Let’s remember Ray Bradbury and celebrate our favorite books on August 22nd

I have always wanted to find a fitting tribute for Ray Bradbury to express how much I loved his writing and how grateful I was to have discovered him when I was a young reader. I wish I had come up with a tribute while he was living, but nothing is perfect and it’s never too late to celebrate greatness so I am going to make my tribute on his birthday–August 22nd–and I invite you to join me.

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Until Bradbury’s death in 2012 he entertained and enthralled us during his long career with novels like Fahrenheit 451 and Something Wicked This Way Comes, collections like The Martian Chronicles, and dozens and dozens of short stories. Before I had read any of these works–I must have been around 7 years old–I remember seeing the film Fahrenheit 451 on TV. I didn’t understand much of the movie, but I was really intrigued by the ending where everyone was memorizing books and reciting them, in a camp in the woods.

A few years later, when I read the book, this idea about the fundamental importance of reading deeply impressed me. For the first time in my life, I felt it was not only okay for me to do it, but it was actually important. Bradbury opened a door for me that changed my life, and I know I wasn’t the only one.

So here’s my idea. Let’s celebrate “Ray Bradbury Day” (#RayDay) on August 22nd by memorizing a short excerpt from any book you cherish. Record your excerpt on audio or video and share it with your friends in any way that makes sense to you. Here’s an example.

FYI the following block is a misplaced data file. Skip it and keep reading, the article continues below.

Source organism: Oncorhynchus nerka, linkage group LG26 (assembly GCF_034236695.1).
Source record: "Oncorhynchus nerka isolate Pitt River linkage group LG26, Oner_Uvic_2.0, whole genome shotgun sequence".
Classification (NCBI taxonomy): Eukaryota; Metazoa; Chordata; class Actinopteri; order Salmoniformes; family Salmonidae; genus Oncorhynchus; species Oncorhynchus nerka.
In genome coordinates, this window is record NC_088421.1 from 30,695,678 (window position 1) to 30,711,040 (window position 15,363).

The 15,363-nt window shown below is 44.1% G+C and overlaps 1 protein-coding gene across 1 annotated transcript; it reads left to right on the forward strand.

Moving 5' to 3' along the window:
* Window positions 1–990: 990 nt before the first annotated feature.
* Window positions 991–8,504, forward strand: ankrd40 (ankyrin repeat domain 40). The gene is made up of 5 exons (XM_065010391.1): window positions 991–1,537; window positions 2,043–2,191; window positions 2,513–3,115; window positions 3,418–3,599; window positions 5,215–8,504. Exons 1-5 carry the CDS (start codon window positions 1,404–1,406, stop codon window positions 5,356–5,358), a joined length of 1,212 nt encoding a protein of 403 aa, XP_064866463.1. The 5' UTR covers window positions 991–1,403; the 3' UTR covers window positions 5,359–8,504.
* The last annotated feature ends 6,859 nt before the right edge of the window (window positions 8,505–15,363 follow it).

If you clicked on that last link you saw me recite a little from Something Wicked This Way Comes. It’s not a climactic scene, but for all we associate with Bradbury — Martians, space, the future, horror — that novel is a testament to Bradbury’s ability to convey love for messy human beings through tender and thoughtful writing. Who better to celebrate and how better to celebrate the importance of the written word — an issue close to Bradbury’s heart — than taking cherished written words, preserving them in our minds and sharing them with others.

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Media matters: books, reading and the value proposition / El medio importa: libros, lectura y la propuesta de valor

I am plugging along on my WIP and writing the second draft at an appallingly slow pace. On bad days, the only way I can keep my hand to paper or keyboard is to imagine the book at the end. Of course, my number one goal, is to tell a good story, but my number two goal, which is really, really close to the first goal, is to see the story, smell it, and hold it in my hands in the form of a book.

So when I read “Future Reading” by Craig Mod at Aeon, I appreciated his reasoned admiration for the digital book and his Kindle, but what I liked even more was his exploration of why he has returned to reading more print books in recent years. There are some fairly obvious technological reasons for the source of his disillusionment, but there’s more to it that he doesn’t really pin down in the article. Continue reading